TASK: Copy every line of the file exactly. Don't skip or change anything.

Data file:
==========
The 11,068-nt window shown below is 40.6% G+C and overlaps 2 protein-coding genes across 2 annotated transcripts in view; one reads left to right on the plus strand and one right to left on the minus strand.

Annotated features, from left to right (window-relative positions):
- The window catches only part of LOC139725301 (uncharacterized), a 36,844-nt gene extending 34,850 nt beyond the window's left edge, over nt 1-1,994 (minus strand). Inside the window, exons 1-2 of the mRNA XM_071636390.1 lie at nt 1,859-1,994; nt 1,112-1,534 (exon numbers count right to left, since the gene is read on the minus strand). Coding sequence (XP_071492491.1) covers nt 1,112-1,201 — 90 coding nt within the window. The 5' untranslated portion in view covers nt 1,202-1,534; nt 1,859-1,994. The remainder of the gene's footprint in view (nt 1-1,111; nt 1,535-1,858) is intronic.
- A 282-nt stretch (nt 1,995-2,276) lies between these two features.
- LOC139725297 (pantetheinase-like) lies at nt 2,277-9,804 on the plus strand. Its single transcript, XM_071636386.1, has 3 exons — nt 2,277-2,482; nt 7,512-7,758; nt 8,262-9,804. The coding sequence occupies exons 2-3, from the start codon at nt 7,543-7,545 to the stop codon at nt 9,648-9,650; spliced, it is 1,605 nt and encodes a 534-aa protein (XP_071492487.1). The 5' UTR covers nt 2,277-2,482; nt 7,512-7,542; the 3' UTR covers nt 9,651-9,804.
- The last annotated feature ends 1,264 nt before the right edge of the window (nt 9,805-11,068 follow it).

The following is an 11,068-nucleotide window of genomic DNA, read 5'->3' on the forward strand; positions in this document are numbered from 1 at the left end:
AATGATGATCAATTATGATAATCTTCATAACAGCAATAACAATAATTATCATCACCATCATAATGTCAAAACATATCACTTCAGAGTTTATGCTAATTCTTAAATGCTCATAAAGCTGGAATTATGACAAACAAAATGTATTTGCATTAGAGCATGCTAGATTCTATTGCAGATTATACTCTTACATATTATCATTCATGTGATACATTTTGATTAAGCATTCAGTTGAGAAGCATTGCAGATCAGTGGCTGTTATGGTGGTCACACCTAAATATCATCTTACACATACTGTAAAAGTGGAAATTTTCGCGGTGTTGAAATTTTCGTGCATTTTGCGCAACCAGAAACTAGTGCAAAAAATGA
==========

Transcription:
The 11,068-nt window shown below is 40.6% G+C and overlaps 2 protein-coding genes across 2 annotated transcripts in view; one reads left to right on the plus strand and one right to left on the minus strand.

Annotated features, from left to right (window-relative positions):
- The window catches only part of LOC139725301 (uncharacterized), a 36,844-nt gene extending 34,850 nt beyond the window's left edge, over nt 1-1,994 (minus strand). Inside the window, exons 1-2 of the mRNA XM_071636390.1 lie at nt 1,859-1,994; nt 1,112-1,534 (exon numbers count right to left, since the gene is read on the minus strand). Coding sequence (XP_071492491.1) covers nt 1,112-1,201 — 90 coding nt within the window. The 5' untranslated portion in view covers nt 1,202-1,534; nt 1,859-1,994. The remainder of the gene's footprint in view (nt 1-1,111; nt 1,535-1,858) is intronic.
- A 282-nt stretch (nt 1,995-2,276) lies between these two features.
- LOC139725297 (pantetheinase-like) lies at nt 2,277-9,804 on the plus strand. Its single transcript, XM_071636386.1, has 3 exons — nt 2,277-2,482; nt 7,512-7,758; nt 8,262-9,804. The coding sequence occupies exons 2-3, from the start codon at nt 7,543-7,545 to the stop codon at nt 9,648-9,650; spliced, it is 1,605 nt and encodes a 534-aa protein (XP_071492487.1). The 5' UTR covers nt 2,277-2,482; nt 7,512-7,542; the 3' UTR covers nt 9,651-9,804.
- The last annotated feature ends 1,264 nt before the right edge of the window (nt 9,805-11,068 follow it).

The following is an 11,068-nucleotide window of genomic DNA, read 5'->3' on the forward strand; positions in this document are numbered from 1 at the left end:
AATGATGATCAATTATGATAATCTTCATAACAGCAATAACAATAATTATCATCACCATCATAATGTCAAAACATATCACTTCAGAGTTTATGCTAATTCTTAAATGCTCATAAAGCTGGAATTATGACAAACAAAATGTATTTGCATTAGAGCATGCTAGATTCTATTGCAGATTATACTCTTACATATTATCATTCATGTGATACATTTTGATTAAGCATTCAGTTGAGAAGCATTGCAGATCAGTGGCTGTTATGGTGGTCACACCTAAATATCATCTTACACATACTGTAAAAGTGGAAATTTTCGCGGTGTTGAAATTTTCGTGCATTTTGCGCAACCAGAAACTAGTGCAAAAAATGA